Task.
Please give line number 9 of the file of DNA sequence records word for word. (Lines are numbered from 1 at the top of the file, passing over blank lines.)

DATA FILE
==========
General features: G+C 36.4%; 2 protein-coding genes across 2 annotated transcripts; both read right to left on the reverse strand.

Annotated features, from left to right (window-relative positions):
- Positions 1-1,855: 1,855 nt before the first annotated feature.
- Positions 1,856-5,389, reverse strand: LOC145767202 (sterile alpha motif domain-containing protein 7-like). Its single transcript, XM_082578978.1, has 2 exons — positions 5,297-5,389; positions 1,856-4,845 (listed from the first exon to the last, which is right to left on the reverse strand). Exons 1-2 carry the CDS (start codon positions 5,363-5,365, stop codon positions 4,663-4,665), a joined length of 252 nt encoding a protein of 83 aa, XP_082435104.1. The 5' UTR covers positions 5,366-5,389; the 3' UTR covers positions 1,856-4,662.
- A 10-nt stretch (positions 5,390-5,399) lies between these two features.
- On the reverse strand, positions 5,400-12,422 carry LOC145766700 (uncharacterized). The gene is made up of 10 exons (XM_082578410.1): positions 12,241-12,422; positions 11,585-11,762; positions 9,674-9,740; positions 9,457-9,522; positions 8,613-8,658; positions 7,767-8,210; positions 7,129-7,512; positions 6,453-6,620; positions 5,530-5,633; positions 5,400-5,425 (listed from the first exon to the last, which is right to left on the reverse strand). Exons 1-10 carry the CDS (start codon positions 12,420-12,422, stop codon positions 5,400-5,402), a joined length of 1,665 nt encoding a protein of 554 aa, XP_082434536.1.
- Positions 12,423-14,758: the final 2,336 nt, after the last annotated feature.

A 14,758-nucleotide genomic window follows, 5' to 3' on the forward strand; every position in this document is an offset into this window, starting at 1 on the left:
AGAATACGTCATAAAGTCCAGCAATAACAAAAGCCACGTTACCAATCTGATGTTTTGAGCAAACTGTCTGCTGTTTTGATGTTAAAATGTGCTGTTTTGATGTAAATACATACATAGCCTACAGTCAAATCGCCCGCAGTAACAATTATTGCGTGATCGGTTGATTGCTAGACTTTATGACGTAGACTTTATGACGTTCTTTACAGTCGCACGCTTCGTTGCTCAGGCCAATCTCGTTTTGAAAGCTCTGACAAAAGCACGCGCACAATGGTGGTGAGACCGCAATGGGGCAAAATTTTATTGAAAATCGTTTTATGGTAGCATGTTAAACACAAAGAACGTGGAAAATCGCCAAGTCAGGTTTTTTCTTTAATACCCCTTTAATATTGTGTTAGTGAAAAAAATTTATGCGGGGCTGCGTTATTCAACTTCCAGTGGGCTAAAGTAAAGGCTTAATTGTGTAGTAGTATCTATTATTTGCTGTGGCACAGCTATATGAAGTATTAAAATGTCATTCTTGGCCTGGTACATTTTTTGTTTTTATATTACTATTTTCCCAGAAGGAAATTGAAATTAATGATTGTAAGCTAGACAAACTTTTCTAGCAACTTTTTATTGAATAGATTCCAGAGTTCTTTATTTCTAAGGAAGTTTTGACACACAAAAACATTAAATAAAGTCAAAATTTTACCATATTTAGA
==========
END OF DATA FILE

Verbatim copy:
AGAATACGTCATAAAGTCCAGCAATAACAAAAGCCACGTTACCAATCTGATGTTTTGAGCAAACTGTCTGCTGTTTTGATGTTAAAATGTGCTGTTTTGATGTAAATACATACATAGCCTACAGTCAAATCGCCCGCAGTAACAATTATTGCGTGATCGGTTGATTGCTAGACTTTATGACGTAGACTTTATGACGTTCTTTACAGTCGCACGCTTCGTTGCTCAGGCCAATCTCGTTTTGAAAGCTCTGACAAAAGCACGCGCACAATGGTGGTGAGACCGCAATGGGGCAAAATTTTATTGAAAATCGTTTTATGGTAGCATGTTAAACACAAAGAACGTGGAAAATCGCCAAGTCAGGTTTTTTCTTTAATACCCCTTTAATATTGTGTTAGTGAAAAAAATTTATGCGGGGCTGCGTTATTCAACTTCCAGTGGGCTAAAGTAAAGGCTTAATTGTGTAGTAGTATCTATTATTTGCTGTGGCACAGCTATATGAAGTATTAAAATGTCATTCTTGGCCTGGTACATTTTTTGTTTTTATATTACTATTTTCCCAGAAGGAAATTGAAATTAATGATTGTAAGCTAGACAAACTTTTCTAGCAACTTTTTATTGAATAGATTCCAGAGTTCTTTATTTCTAAGGAAGTTTTGACACACAAAAACATTAAATAAAGTCAAAATTTTACCATATTTAGA